Donald Trump calling for unity, eh? That’s like Ted Nugent calling for restraint, either in rhetoric or on lead guitar; or Harvey Weinstein calling for equal treatment of women; or the guy who painted that painting of Trump and Ronald Reagan playing poker demanding taste.
I’ve cringed in these last few hours to hear journalists on TV or radio discussing Trump’s appeal for magnanimity last night in Wisconsin as if we’re supposed to take it seriously. Are they kidding? Yes, they are words the president spoke, and so they have to be reported. But they don’t have to be discussed earnestly. They need and deserve to be discussed derisively and placed in the real-life context they merit.
We know nothing about who this bomber is and what motivated him or her to, it seems, send explosive devices to the Obamas, Clinton, Eric Holder, CNN, Maxine Waters, George Soros, Joe Biden and Robert DeNiro. There’s a chance it has nothing to do with Trump. Yes, there is. There’s even a chance that right-wingers are correct and this is a so-called “false flag” — a liberal ratfucking operation. We don’t know.
But here’s what we do know. Bombs or no bombs, Trump has sent our discourse into the toilet. He has spent years mocking people. Not two years or three years. Forty. It just didn’t matter back when he was a garden-variety arrogant rich guy.
But now it matters. He’s the president—an office he attained, of course, chiefly because there were unfortunately a lot of people out there willing to buy the poison he peddled about Barack Obama, Hillary Clinton, Muslims, Mexicans, Huma Abedin, Serge Kovaleski, Carly Fiorina (plus 15 other Republican presidential candidates), Megyn Kelly, Meryl Streep, Nikki Haley (look it up!), and roughly 461 other individuals or groups since he started running for president, according to a tally kept by The New York Times, which needless to say is itself among the 487 total.
And he has encouraged violence. Just days ago, he called Greg Gianforte, the Montana congressman who throttled a journalist, “my kind of guy.” And all the way down the slide, Republicans have gleefully followed. For them to try to play both-sideism here, and for anyone in the media to accept that at face value, is scandalous.
Wednesday night on Hardball, Chris Matthews had former Obama and Clinton aide Neera Tanden facing off against GOP strategist John Feehery to discuss our descent into this madness. Feehery brought up Rep. Steve Scalise, the GOP congressman who was shot at that congressional baseball game last year. What happened to Scalise was awful. But as Tanden pointed out, no one on the Democratic side had spent years saying that Steve Scalise hated America.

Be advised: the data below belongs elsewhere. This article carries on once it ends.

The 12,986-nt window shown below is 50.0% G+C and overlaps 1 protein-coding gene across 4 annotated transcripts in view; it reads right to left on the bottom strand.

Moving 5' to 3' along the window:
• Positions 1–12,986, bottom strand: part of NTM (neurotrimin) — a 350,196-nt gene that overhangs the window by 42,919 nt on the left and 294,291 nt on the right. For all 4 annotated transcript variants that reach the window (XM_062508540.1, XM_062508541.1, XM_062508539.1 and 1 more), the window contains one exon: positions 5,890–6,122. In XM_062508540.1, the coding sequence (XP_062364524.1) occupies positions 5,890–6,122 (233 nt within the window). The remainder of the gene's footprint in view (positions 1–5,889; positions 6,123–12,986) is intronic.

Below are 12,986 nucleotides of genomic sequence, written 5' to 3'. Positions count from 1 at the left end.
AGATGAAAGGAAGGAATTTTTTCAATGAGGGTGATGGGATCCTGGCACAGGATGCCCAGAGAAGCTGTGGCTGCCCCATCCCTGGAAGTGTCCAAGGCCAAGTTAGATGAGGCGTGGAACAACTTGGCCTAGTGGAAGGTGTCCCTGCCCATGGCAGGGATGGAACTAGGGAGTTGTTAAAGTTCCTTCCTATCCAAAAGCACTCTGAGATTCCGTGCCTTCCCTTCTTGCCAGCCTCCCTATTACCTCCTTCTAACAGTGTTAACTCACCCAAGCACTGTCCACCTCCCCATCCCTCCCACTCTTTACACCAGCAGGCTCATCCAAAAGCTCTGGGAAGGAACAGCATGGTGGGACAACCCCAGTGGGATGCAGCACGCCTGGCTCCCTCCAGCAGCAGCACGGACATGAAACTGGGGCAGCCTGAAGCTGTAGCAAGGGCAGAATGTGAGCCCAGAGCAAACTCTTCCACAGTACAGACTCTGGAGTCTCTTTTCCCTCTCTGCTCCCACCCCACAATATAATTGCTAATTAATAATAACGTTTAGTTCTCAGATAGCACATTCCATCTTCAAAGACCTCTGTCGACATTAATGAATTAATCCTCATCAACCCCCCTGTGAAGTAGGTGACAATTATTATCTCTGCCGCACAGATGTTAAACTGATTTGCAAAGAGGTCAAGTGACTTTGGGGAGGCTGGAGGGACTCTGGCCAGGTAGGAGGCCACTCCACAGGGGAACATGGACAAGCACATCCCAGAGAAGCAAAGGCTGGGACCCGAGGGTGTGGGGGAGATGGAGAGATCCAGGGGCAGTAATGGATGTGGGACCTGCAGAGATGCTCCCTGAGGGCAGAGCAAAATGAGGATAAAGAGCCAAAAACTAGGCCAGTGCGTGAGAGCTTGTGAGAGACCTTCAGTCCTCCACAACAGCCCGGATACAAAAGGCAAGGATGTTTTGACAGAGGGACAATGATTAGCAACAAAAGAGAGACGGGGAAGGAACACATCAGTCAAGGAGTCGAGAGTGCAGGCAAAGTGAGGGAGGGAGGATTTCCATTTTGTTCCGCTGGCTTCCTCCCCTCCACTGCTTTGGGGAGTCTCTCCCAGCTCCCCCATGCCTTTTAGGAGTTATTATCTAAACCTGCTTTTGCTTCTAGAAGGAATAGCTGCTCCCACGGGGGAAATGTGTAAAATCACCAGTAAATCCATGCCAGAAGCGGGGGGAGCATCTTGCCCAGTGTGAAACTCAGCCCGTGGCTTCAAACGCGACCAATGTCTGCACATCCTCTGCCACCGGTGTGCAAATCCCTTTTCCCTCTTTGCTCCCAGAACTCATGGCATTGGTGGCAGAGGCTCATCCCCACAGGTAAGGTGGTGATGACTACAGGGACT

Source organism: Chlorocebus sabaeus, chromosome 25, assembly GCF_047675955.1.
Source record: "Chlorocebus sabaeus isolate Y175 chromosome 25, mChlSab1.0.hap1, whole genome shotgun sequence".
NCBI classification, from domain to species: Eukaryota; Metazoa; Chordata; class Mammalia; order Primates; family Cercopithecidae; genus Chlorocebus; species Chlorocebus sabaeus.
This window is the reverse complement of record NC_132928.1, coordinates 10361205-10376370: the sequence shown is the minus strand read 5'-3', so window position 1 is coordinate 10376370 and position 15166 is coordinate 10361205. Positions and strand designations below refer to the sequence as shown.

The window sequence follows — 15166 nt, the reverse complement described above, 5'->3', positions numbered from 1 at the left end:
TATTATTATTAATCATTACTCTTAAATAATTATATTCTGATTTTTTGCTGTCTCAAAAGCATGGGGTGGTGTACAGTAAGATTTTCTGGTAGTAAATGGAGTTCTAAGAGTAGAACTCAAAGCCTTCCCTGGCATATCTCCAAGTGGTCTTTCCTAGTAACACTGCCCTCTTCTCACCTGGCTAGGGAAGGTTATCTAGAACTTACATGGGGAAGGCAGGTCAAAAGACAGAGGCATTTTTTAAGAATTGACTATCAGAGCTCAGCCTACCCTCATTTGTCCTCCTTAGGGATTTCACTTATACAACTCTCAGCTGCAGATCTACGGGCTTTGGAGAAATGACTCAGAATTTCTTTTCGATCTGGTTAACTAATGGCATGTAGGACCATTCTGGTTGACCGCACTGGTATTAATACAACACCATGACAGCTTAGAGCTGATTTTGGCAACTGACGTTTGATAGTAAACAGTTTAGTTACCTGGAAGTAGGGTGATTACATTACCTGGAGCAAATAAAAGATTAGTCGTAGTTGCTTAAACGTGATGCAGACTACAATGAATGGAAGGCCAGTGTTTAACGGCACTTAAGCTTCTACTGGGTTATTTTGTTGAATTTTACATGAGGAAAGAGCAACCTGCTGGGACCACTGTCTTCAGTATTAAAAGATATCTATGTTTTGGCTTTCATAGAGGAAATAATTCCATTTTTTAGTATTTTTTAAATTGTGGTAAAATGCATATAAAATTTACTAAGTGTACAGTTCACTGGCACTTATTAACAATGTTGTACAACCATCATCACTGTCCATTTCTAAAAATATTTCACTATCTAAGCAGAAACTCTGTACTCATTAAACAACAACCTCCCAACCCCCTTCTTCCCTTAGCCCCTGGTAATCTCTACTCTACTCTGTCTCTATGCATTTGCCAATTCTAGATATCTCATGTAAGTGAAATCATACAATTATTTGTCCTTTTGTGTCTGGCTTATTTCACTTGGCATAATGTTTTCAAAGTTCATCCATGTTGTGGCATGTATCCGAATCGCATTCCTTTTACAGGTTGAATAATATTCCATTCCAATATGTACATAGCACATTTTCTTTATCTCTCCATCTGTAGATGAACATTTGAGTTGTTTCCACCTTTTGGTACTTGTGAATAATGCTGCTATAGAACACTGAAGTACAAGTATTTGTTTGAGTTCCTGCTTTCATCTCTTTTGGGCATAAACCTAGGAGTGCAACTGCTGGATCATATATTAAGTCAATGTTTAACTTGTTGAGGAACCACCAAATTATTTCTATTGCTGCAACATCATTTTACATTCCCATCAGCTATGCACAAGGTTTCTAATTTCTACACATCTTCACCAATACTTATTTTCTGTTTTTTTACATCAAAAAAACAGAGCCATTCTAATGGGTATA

Trump has done those things, repeatedly, and so have other Republicans. It’s like they’ve all (okay, almost all) taken some kind of Trumpy fentanyl, and they’re hooked. Wednesday night at a Trump rally in Wisconsin, the crowd started chanting “Lock her up!” after Senate candidate Leah Vukmir mentioned Hillary’s name. This was the day after the bomb at the Clintons’ home had been discovered and the same day it was announced. Clinton could have died, a victim of domestic political terrorism.
In response to those chants, Vukmir just laughed. Fortunately, she is about to be beaten handily by Democratic incumbent Tammy Baldwin, making her a forgettable footnote in our political history. But you should remember her name, and if you ever see her in a restaurant, you would be within your moral rights to interrupt her meal to explain to her how pathetic her response to those chants truly was.
Here’s the bigger picture. Presidents are supposed to think ahead, think about how they’re using the prestige of the White House, of their position. Things can get very partisan in this country, and presidents can say things that walk right up to a certain rhetorical line.
But they’re supposed to carry around the idea in the back of their head that the day may come, for example, when America is attacked, or when a prominent figure from the other political side dies, or when his own side commits violence. Those are times when the president needs to try to be the president of all the people. Barack Obama didn’t have many fans in West Virginia in 2010 when 29 miners died in one of the worst disasters in decades. But he went down there and hugged every one of those widows.
He hadn’t spent years mocking the people of West Virginia on Twitter. But Donald Trump has done the equivalent of that, and a lot more. And those of us who are his political foes are supposed to accept, at moments like this, that he is the president of all the people? Sorry. We don’t, and we won’t. Imagine that one of these bombs had gone off, and imagine Trump trying to preside over that funeral. It would be an offense. What a tragically sad thing to say about the president of the United States.
He’s the president of some of the people, as he himself constantly goes out of his way to remind us. If that’s the way he wants it, that’s the way he’ll get it. The half of America for which he expresses regular contempt will not be shanghaied into enduring some ritual of “unity” when he calls for it, as he’s forced to spit out conciliatory words that he reads off a TelePrompTer and that leave a taste in his mouth like arsenic. We, in turn, still should respect the office of the presidency, but we’d be foolish to respect its present occupant.
So: Let’s wait to see what the FBI learns about this mad escapade and properly withhold judgment with regard to culpability. But even as we wait on that front, we are not barred from making certain claims about the atmosphere created by the man who hates half the country he governs.